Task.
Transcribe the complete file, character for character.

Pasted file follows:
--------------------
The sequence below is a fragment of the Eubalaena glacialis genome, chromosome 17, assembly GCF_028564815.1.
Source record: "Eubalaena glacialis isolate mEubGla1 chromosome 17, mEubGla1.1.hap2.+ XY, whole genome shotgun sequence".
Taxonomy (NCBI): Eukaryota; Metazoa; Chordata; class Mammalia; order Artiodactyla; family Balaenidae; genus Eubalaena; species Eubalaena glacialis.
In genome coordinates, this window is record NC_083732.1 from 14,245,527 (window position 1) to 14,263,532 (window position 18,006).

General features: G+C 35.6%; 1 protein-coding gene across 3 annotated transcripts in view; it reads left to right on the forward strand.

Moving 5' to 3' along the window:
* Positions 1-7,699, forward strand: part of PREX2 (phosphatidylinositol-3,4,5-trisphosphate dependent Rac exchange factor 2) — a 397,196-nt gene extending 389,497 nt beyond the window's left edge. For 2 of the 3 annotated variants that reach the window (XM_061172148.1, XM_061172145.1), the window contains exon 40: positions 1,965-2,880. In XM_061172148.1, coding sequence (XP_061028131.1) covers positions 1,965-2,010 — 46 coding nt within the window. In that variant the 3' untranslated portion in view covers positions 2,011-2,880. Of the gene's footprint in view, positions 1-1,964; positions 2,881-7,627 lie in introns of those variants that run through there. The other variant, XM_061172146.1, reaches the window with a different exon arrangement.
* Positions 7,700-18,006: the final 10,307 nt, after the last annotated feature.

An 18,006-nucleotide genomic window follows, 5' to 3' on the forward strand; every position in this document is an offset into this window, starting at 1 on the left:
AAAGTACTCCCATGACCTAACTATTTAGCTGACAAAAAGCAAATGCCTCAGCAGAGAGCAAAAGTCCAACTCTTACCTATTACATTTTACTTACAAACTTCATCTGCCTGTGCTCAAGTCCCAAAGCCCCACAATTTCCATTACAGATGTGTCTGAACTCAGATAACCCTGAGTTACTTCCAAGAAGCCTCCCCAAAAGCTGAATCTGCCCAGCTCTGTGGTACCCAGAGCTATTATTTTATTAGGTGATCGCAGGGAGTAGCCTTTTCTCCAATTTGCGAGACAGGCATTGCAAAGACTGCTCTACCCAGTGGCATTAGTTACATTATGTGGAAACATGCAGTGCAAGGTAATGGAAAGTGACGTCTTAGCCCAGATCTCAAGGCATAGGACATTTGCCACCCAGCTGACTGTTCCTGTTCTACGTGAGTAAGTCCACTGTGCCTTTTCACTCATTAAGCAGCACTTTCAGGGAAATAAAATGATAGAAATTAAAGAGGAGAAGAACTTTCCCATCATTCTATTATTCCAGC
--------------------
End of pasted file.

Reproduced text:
The sequence below is a fragment of the Eubalaena glacialis genome, chromosome 17, assembly GCF_028564815.1.
Source record: "Eubalaena glacialis isolate mEubGla1 chromosome 17, mEubGla1.1.hap2.+ XY, whole genome shotgun sequence".
Taxonomy (NCBI): Eukaryota; Metazoa; Chordata; class Mammalia; order Artiodactyla; family Balaenidae; genus Eubalaena; species Eubalaena glacialis.
In genome coordinates, this window is record NC_083732.1 from 14,245,527 (window position 1) to 14,263,532 (window position 18,006).

General features: G+C 35.6%; 1 protein-coding gene across 3 annotated transcripts in view; it reads left to right on the forward strand.

Moving 5' to 3' along the window:
* Positions 1-7,699, forward strand: part of PREX2 (phosphatidylinositol-3,4,5-trisphosphate dependent Rac exchange factor 2) — a 397,196-nt gene extending 389,497 nt beyond the window's left edge. For 2 of the 3 annotated variants that reach the window (XM_061172148.1, XM_061172145.1), the window contains exon 40: positions 1,965-2,880. In XM_061172148.1, coding sequence (XP_061028131.1) covers positions 1,965-2,010 — 46 coding nt within the window. In that variant the 3' untranslated portion in view covers positions 2,011-2,880. Of the gene's footprint in view, positions 1-1,964; positions 2,881-7,627 lie in introns of those variants that run through there. The other variant, XM_061172146.1, reaches the window with a different exon arrangement.
* Positions 7,700-18,006: the final 10,307 nt, after the last annotated feature.

An 18,006-nucleotide genomic window follows, 5' to 3' on the forward strand; every position in this document is an offset into this window, starting at 1 on the left:
AAAGTACTCCCATGACCTAACTATTTAGCTGACAAAAAGCAAATGCCTCAGCAGAGAGCAAAAGTCCAACTCTTACCTATTACATTTTACTTACAAACTTCATCTGCCTGTGCTCAAGTCCCAAAGCCCCACAATTTCCATTACAGATGTGTCTGAACTCAGATAACCCTGAGTTACTTCCAAGAAGCCTCCCCAAAAGCTGAATCTGCCCAGCTCTGTGGTACCCAGAGCTATTATTTTATTAGGTGATCGCAGGGAGTAGCCTTTTCTCCAATTTGCGAGACAGGCATTGCAAAGACTGCTCTACCCAGTGGCATTAGTTACATTATGTGGAAACATGCAGTGCAAGGTAATGGAAAGTGACGTCTTAGCCCAGATCTCAAGGCATAGGACATTTGCCACCCAGCTGACTGTTCCTGTTCTACGTGAGTAAGTCCACTGTGCCTTTTCACTCATTAAGCAGCACTTTCAGGGAAATAAAATGATAGAAATTAAAGAGGAGAAGAACTTTCCCATCATTCTATTATTCCAGC